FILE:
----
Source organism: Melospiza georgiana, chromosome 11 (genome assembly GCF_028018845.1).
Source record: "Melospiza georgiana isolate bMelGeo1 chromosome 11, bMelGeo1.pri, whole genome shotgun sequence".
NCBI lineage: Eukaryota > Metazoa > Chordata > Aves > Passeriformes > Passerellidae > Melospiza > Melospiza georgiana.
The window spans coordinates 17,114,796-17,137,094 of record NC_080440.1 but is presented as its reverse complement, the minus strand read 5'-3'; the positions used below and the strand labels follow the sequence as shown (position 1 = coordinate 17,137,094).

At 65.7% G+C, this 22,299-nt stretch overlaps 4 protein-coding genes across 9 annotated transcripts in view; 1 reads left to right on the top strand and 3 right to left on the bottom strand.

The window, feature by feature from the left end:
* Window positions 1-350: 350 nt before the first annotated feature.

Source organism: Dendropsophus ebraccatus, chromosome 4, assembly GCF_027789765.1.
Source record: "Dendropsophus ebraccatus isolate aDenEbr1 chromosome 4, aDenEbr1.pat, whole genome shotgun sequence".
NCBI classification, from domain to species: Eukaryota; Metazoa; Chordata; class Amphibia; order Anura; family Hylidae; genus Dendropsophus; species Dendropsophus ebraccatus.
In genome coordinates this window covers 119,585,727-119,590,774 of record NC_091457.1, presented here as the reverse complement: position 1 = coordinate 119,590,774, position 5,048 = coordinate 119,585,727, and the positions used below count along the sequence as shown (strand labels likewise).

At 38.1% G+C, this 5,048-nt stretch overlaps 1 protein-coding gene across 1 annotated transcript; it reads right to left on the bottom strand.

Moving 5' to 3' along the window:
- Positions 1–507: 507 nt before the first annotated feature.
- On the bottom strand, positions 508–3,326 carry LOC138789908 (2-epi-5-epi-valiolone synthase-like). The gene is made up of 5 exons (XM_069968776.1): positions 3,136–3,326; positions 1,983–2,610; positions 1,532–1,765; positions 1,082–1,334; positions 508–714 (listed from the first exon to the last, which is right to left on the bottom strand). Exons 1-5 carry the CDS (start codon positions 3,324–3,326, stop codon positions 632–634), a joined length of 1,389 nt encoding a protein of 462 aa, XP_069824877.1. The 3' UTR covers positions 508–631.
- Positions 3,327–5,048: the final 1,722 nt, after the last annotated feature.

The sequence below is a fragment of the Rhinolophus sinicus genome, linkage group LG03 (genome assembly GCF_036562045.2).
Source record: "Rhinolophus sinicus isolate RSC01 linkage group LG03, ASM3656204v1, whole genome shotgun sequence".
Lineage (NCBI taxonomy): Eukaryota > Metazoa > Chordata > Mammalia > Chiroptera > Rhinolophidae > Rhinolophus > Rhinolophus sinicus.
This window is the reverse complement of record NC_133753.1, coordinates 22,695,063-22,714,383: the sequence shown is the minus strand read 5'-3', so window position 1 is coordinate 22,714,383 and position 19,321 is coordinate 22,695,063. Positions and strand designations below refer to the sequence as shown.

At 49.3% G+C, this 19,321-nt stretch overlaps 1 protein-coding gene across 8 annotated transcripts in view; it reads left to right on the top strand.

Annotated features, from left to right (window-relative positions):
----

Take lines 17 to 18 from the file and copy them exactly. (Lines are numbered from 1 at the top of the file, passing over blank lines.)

The sequence below is a fragment of the Rhinolophus sinicus genome, linkage group LG03 (genome assembly GCF_036562045.2).
Source record: "Rhinolophus sinicus isolate RSC01 linkage group LG03, ASM3656204v1, whole genome shotgun sequence".